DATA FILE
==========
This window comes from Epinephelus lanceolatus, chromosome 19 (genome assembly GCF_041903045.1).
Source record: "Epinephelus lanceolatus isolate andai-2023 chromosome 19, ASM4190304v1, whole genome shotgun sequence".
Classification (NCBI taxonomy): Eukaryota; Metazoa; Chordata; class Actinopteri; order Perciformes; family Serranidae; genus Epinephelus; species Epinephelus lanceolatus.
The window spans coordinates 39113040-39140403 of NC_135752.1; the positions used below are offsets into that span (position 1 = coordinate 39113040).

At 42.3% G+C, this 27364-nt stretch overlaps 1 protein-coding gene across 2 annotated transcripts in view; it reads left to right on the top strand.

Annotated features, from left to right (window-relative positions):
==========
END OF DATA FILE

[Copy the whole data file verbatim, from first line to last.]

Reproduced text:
This window comes from Epinephelus lanceolatus, chromosome 19 (genome assembly GCF_041903045.1).
Source record: "Epinephelus lanceolatus isolate andai-2023 chromosome 19, ASM4190304v1, whole genome shotgun sequence".
Classification (NCBI taxonomy): Eukaryota; Metazoa; Chordata; class Actinopteri; order Perciformes; family Serranidae; genus Epinephelus; species Epinephelus lanceolatus.
The window spans coordinates 39113040-39140403 of NC_135752.1; the positions used below are offsets into that span (position 1 = coordinate 39113040).

At 42.3% G+C, this 27364-nt stretch overlaps 1 protein-coding gene across 2 annotated transcripts in view; it reads left to right on the top strand.

Annotated features, from left to right (window-relative positions):